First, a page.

DEED FAQ

See forms: Quit Claim Deed Forms  |  Warranty Deed Forms

Quitclaim Deed:

Quit claim deeds transfer (convey) only that interest in the property in which the grantor has title.  Please note that a quit claim deed does not guarantee or warranty good title to the property. It is perfectly legal to quit claim rights to property that you do not own. A quit claim deed transfers only the interest the seller has in the property and, if none, the buyer has effectively received nothing. Quit claims are also used to clear up questions of full title when a person has a possible but unknown claim or interest in the property. Commonly used in transfers of title or interests in title, quit claim deeds are often used between family members, divorcing spouses, or between people well-known to each other.  Grant and warranty deeds guarantee (warrant) that the grantor has full title to the property or the interest the deed states is being conveyed.

 

Warranty Deed:

With a warranty deed, the grantor (seller) makes the following guarantees to the grantee (buyer):

  1. Covenant of seisin (possession) - the grantor warrants that they have clear title to the property and the legal right to convey it.
  2. Covenant against encumbrances - the grantor warrants that the property is free of encumbrances apart from those of record or disclosed to the buyer.
  3. Covenant of quiet enjoyment - the grantor guarantees that the title is free of any defects and that grantor will defend the title against claims from any and all persons.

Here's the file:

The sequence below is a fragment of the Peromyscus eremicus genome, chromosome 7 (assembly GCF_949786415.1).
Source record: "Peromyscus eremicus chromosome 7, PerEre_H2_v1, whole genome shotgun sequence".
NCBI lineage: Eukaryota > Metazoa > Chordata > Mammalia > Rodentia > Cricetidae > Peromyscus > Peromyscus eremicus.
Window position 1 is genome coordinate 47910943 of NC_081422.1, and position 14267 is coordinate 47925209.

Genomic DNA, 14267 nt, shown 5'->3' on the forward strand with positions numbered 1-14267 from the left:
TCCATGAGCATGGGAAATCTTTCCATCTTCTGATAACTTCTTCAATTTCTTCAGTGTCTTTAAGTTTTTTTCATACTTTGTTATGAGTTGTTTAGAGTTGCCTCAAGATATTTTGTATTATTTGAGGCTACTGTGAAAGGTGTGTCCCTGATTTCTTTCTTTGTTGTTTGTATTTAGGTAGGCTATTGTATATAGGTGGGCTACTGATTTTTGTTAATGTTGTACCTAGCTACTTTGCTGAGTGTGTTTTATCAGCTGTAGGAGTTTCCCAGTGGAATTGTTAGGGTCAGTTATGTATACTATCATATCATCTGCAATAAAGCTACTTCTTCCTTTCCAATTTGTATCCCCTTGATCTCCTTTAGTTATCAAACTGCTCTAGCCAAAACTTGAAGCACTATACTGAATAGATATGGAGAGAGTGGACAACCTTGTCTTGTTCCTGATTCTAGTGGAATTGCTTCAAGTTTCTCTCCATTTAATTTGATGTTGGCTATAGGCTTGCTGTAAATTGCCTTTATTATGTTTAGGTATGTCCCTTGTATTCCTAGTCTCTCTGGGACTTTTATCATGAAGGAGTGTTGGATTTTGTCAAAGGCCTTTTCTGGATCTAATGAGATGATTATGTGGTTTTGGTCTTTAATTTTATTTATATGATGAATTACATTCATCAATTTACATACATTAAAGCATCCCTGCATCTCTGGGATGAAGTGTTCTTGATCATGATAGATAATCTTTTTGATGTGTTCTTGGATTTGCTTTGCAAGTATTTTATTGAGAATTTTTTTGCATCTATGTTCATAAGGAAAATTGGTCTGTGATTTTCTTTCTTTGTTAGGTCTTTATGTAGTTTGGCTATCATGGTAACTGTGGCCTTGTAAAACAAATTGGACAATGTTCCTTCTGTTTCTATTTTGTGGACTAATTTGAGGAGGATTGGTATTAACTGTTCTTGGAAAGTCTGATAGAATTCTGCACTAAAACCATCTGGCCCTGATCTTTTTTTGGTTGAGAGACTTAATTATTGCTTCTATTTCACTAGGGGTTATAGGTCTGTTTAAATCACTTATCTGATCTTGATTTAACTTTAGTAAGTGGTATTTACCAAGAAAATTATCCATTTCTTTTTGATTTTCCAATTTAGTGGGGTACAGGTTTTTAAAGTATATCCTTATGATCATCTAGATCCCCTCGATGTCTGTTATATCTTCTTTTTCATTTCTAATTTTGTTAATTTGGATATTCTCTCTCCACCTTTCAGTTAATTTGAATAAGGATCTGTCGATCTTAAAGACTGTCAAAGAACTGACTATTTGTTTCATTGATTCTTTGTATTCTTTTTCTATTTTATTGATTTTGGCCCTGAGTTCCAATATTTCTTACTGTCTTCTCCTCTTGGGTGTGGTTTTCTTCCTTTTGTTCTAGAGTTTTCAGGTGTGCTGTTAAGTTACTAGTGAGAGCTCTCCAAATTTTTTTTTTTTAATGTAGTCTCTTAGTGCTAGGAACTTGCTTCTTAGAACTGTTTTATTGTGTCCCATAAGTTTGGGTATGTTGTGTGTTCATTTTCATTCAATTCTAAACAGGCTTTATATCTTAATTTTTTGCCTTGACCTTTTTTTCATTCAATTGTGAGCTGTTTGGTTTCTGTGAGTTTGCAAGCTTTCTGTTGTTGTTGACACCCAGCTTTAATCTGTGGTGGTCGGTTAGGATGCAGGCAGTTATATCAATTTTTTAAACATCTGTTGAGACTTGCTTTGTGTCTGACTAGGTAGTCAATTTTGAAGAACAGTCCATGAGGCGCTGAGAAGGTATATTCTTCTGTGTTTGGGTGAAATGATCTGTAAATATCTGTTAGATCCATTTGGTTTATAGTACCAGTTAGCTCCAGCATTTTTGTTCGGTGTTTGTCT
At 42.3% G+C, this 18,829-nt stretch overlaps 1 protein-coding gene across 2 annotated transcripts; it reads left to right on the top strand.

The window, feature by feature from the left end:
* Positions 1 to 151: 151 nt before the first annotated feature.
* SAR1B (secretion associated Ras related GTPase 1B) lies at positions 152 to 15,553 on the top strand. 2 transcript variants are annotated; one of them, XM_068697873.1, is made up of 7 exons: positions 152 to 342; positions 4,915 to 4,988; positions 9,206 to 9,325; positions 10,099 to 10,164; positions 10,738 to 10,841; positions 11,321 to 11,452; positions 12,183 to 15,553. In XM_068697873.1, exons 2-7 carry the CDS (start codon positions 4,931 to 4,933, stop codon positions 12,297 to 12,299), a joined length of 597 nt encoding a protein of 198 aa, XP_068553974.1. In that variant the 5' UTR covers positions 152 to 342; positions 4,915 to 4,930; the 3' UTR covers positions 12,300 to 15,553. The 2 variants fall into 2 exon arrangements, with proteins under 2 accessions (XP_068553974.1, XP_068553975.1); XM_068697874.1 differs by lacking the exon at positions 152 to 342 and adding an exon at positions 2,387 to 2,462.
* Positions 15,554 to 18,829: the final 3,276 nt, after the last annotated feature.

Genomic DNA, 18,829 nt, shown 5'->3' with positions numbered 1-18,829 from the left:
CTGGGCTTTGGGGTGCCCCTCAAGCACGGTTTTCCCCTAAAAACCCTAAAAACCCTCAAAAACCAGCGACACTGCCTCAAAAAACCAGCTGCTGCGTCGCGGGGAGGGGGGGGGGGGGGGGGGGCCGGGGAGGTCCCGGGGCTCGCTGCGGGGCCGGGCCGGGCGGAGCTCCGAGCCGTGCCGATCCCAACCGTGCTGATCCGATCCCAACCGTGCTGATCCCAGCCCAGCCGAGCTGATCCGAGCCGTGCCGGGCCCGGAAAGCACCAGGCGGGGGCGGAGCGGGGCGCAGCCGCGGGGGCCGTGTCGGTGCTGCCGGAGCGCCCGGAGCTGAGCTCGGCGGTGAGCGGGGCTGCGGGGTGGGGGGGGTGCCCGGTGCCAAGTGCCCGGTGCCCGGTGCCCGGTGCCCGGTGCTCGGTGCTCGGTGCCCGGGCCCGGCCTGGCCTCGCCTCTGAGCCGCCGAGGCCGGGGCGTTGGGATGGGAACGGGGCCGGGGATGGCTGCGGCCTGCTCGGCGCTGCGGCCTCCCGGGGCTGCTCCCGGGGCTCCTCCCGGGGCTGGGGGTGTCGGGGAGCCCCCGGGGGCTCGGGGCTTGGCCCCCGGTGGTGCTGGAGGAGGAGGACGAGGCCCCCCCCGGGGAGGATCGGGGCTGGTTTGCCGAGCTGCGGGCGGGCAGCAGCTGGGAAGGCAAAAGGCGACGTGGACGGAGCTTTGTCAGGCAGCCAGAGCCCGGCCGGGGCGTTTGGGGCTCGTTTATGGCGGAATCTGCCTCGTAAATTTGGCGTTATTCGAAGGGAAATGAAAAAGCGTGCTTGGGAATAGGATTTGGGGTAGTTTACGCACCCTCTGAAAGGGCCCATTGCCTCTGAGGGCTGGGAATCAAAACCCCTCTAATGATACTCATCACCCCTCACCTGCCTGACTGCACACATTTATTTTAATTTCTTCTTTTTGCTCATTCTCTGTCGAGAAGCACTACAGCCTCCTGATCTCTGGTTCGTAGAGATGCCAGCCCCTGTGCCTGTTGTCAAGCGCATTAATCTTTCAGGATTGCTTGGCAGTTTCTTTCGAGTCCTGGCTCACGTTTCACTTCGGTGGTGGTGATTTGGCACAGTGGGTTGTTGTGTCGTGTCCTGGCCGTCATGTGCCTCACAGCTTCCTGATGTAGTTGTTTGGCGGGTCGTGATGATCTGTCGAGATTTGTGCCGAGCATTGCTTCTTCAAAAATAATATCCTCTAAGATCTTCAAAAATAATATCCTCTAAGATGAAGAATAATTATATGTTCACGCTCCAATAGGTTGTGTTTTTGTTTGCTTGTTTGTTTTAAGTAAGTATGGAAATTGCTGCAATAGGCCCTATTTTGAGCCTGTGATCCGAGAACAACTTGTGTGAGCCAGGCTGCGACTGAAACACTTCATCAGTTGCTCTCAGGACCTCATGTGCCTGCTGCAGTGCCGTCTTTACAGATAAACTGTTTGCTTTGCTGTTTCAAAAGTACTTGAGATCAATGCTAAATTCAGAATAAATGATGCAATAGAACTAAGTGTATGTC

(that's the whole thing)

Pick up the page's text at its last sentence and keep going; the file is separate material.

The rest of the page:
4. Covenant of further assurance - the grantor promises to deliver any document or instrument necessary to perfect the title (make the title good).

 

Special Warranty:

With a special warranty deed, the grantor (seller) warrants that the premises are free from all encumbrances made by the grantor, and that the grantor, his heirs, executors, administrators and successors will warrant and defend the same to the grantee, his heirs, successors and assigns forever against the lawful claims and demands of all persons claiming by, through or under the grantor, but against none other. Please note:

  1. There is no guarantee against encumbrances that may have been present when the grantor received the property.
  2. There is no guarantee against title defects that may have been present when the grantor received the property, nor does it obligate the grantor to do anything further once the title is transferred.

 

Bargain and Sale:

Bargain and sale deeds provide no guarantee that the land being sold is free of encumbrances. It implies that the grantor has title, but not one that is necessarily free of defects.  Used mainly by banks or tax authorities that did not occupy the land or are not aware of all encumbrances attached by the previous owner, and thus do not want to guarantee against encumbrances.

 

 

 

 

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